If a child can’t learn the way we teach, maybe we should teach the way they learn.

- Ignacio Estrada -


Our curriculum is based on National Educational Standards; our approach is completely different. That’s because how we teach the curriculum varies according to the needs of the student. Whether that means a reading remediation program, or an advanced class in algebra, we meet your child where they are — from a twice exceptional child to a child with an auditory processing disorder, we give that student what they need in the classroom.

That’s why our approach to educating children is diagnostic and prescriptive. Closely examining your child’s individual strengths and weaknesses, we prescribe the approach that is best suited to help your child achieve academic success in the areas where they struggle, and challenge them in the areas where they shine.

How do we do it?


For math and language arts, students are grouped and taught at their achievement level and the approach needed, not their grade level. This allows each student to achieve success, regardless of where they are academically in comparison to other students their age.  It also allows the teacher to do instruction for the whole group, reducing the amount of time the other students wait, or do busy-work, while the teacher modifies the instruction for individuals.


An average of seven students with one teacher during math and language arts allows the teacher to firmly grasp a child’s specific areas of difficulty, and make modifications as needed.


Children with learning differences need more repetition, more teacher-directed instruction, and more input via all modalities in order to thoroughly learn a subject. The goal is to ‘teach to mastery’; therefore, there is ongoing assessment and reinforcement of student learning.



  • Competency in math and language arts forms the foundation for success in other subjects so the entire morning is devoted to their intensive study.
  • Both math and language arts are taught at the same time school-wide. This provides us with the ability to be flexible and responsive to the changing needs of your child.


  • Students are in homerooms with their grade-level peers for science, social studies and special areas.
  • There are two different special area classes each day, including Physical Education, Music, Computer Instruction, Library, Art, and S.O.S. (Sound Off Sessions).
  • Learning math using three-dimensional objects, songs and movement helps students to understand concepts.
  • Whether it’s watching a chrysalis become a butterfly or creating a photo light box, our Science Exploratorium makes textbook science come alive.
  • The tactile activities of creating pottery, mask-making, and weaving (to name a few) make learning about history and other cultures fun.
  • Wherever possible, our science and social studies curriculums are reinforced through our art and music programs.
  • Doing skits is a kinesthetic, concrete way to help kids get excited about historical events, or interpreting a piece of literature.
  • Writing letters in salt trays or shaving cream helps students who have trouble decoding language.
  • Field trips to nature centers, music and theatre performances, or the Science Center complement classroom work.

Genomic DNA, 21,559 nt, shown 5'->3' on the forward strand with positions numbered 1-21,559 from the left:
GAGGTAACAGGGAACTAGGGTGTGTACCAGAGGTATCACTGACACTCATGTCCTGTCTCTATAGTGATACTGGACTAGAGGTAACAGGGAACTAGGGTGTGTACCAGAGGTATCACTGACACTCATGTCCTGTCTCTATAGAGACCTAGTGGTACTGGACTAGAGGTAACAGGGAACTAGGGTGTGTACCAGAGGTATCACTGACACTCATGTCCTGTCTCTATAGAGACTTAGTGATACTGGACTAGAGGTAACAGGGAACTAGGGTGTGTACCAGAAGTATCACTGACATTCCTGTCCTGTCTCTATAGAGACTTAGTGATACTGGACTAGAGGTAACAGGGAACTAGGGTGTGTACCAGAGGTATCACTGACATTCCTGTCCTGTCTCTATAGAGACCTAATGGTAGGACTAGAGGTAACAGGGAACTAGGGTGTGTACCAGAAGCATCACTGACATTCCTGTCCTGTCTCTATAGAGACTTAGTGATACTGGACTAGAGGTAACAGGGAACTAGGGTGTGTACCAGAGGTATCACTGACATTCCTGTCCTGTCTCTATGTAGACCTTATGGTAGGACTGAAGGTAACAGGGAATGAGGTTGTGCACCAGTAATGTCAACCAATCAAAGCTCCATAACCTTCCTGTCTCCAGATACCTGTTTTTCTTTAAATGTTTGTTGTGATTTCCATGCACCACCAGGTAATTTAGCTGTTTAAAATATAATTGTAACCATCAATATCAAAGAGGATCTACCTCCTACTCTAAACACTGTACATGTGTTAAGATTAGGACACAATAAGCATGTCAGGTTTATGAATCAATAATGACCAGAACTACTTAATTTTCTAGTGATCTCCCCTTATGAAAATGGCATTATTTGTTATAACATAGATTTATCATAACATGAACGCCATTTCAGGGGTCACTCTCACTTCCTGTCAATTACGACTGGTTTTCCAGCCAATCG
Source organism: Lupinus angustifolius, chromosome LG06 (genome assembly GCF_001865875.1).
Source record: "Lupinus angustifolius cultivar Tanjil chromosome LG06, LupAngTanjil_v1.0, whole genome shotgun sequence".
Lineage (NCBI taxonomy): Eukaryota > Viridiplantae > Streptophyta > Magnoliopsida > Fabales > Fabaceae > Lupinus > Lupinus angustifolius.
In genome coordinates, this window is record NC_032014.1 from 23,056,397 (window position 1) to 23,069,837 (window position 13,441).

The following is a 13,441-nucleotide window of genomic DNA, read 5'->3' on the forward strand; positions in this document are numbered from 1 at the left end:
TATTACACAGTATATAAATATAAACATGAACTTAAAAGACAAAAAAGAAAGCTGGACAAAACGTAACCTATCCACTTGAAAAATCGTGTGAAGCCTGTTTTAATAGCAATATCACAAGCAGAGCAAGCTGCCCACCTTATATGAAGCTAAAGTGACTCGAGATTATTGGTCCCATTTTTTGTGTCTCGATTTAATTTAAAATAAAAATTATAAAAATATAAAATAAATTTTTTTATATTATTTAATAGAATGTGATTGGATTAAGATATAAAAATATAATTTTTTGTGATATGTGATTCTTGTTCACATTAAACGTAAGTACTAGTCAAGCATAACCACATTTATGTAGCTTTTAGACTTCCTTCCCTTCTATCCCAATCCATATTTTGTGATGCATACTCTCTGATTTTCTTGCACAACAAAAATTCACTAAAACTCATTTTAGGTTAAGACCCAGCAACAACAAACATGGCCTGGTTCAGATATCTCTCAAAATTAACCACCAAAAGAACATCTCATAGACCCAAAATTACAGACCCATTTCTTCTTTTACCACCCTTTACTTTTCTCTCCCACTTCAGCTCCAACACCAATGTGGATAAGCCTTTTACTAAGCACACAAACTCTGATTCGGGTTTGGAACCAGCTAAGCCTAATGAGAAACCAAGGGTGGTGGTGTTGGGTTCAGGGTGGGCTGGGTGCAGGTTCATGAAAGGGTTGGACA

Technology is an important part of teaching at Summit Academy. In addition to being an integral part of our world, technology helps students access information, write reports and finish homework faster and more easily.

  • Summit Academy is a Google for Education School.
  • Every classroom is equipped with an interactive white board.
  • Grades 1-8 have Computer Skills class in our computer lab, which is geared to their age group and taught by a Technology teacher.
  • Our Technology teacher, a trainer, focuses on STEM training, coding, and typing skills.
  • Primary students utilize tablets, iPads, and computer work stations in each classroom.
  • Every Intermediate and High School student has a dedicated Chromebook.
  • Summit Academy is equipped with an ultra fast wifi network throughout the school.

Summit Academy uses a variety of testing procedures in order to evaluate progress and guide instruction, including norm-referenced testing, criterion-reference testing, and performance-based assessments.

We use the most up-to-date testing materials and take a great deal of care to examine and consider test results. Testing data helps us determine a student’s areas of strengths and weaknesses, allowing us to make the best possible decisions when planning the student’s placement and curriculum.

  • Teachers communicate with parents via notes in binders, phone calls, e-mails.
  • Parents and teachers meet three times per year for a conference.
  • Our weekly newsletter “The Monday Update” and our website include everything from our mission statement to the basketball schedule.
  • Our Head of School has an open-door policy so parents can ask questions, address their concerns, or get advice.
  • We use a team-teaching approach that allows the teachers to share insights about the student and strategies that work for your child.
  • Teachers collaborate with the Head of School and the school counselor; talk with the speech or occupational therapists, club sponsors, the Tree House team, or whoever may be involved with your child.
  • Our Board of Trustees includes parents, alumni parents, teachers, staff members and community leaders, so that school issues are discussed with our whole community.
  • Teachers give instructions verbally, on the board, and/or through demonstration so that students can process instructions multi-modally.
  • Each homeroom has a weekly group S.O.S. (Sound Off Session) to work on social skills, conflict resolution and identifying and managing emotions.
  • Our teachers and staff members know our students. We like them. We talk with them!